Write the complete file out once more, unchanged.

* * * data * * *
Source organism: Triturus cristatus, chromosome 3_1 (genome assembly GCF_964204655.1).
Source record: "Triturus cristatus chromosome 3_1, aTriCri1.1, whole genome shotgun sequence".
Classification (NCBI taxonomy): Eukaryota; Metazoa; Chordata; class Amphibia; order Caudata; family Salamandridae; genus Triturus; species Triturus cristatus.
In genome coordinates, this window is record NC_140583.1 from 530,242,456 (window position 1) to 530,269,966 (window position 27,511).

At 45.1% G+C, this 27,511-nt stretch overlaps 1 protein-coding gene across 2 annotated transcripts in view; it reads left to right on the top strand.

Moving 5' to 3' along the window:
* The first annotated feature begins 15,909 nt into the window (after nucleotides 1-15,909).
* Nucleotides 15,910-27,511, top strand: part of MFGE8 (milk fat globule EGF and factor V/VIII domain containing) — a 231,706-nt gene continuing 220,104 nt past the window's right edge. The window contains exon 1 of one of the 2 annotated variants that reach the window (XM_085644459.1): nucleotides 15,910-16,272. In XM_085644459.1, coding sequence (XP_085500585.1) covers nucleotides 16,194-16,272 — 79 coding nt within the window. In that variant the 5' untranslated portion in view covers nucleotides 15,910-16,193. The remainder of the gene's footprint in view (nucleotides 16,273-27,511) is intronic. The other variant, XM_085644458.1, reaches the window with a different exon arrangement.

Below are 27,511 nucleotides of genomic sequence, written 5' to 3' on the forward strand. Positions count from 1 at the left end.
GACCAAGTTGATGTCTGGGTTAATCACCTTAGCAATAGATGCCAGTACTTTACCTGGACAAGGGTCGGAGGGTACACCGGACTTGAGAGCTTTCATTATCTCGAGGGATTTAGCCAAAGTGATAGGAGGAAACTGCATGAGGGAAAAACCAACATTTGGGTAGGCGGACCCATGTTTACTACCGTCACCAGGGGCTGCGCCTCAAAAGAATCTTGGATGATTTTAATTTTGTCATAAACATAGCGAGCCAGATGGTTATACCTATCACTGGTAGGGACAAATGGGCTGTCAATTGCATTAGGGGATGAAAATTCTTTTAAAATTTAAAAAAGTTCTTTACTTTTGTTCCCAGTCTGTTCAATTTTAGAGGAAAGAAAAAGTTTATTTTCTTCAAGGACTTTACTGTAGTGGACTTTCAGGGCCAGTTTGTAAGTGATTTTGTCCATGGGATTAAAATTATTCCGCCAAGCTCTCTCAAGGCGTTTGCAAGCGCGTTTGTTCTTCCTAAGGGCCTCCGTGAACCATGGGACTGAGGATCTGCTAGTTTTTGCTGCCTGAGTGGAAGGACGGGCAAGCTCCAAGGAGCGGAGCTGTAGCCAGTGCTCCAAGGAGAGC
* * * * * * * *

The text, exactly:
Source organism: Triturus cristatus, chromosome 3_1 (genome assembly GCF_964204655.1).
Source record: "Triturus cristatus chromosome 3_1, aTriCri1.1, whole genome shotgun sequence".
Classification (NCBI taxonomy): Eukaryota; Metazoa; Chordata; class Amphibia; order Caudata; family Salamandridae; genus Triturus; species Triturus cristatus.
In genome coordinates, this window is record NC_140583.1 from 530,242,456 (window position 1) to 530,269,966 (window position 27,511).

At 45.1% G+C, this 27,511-nt stretch overlaps 1 protein-coding gene across 2 annotated transcripts in view; it reads left to right on the top strand.

Moving 5' to 3' along the window:
* The first annotated feature begins 15,909 nt into the window (after nucleotides 1-15,909).
* Nucleotides 15,910-27,511, top strand: part of MFGE8 (milk fat globule EGF and factor V/VIII domain containing) — a 231,706-nt gene continuing 220,104 nt past the window's right edge. The window contains exon 1 of one of the 2 annotated variants that reach the window (XM_085644459.1): nucleotides 15,910-16,272. In XM_085644459.1, coding sequence (XP_085500585.1) covers nucleotides 16,194-16,272 — 79 coding nt within the window. In that variant the 5' untranslated portion in view covers nucleotides 15,910-16,193. The remainder of the gene's footprint in view (nucleotides 16,273-27,511) is intronic. The other variant, XM_085644458.1, reaches the window with a different exon arrangement.

Below are 27,511 nucleotides of genomic sequence, written 5' to 3' on the forward strand. Positions count from 1 at the left end.
GACCAAGTTGATGTCTGGGTTAATCACCTTAGCAATAGATGCCAGTACTTTACCTGGACAAGGGTCGGAGGGTACACCGGACTTGAGAGCTTTCATTATCTCGAGGGATTTAGCCAAAGTGATAGGAGGAAACTGCATGAGGGAAAAACCAACATTTGGGTAGGCGGACCCATGTTTACTACCGTCACCAGGGGCTGCGCCTCAAAAGAATCTTGGATGATTTTAATTTTGTCATAAACATAGCGAGCCAGATGGTTATACCTATCACTGGTAGGGACAAATGGGCTGTCAATTGCATTAGGGGATGAAAATTCTTTTAAAATTTAAAAAAGTTCTTTACTTTTGTTCCCAGTCTGTTCAATTTTAGAGGAAAGAAAAAGTTTATTTTCTTCAAGGACTTTACTGTAGTGGACTTTCAGGGCCAGTTTGTAAGTGATTTTGTCCATGGGATTAAAATTATTCCGCCAAGCTCTCTCAAGGCGTTTGCAAGCGCGTTTGTTCTTCCTAAGGGCCTCCGTGAACCATGGGACTGAGGATCTGCTAGTTTTTGCTGCCTGAGTGGAAGGACGGGCAAGCTCCAAGGAGCGGAGCTGTAGCCAGTGCTCCAAGGAGAGC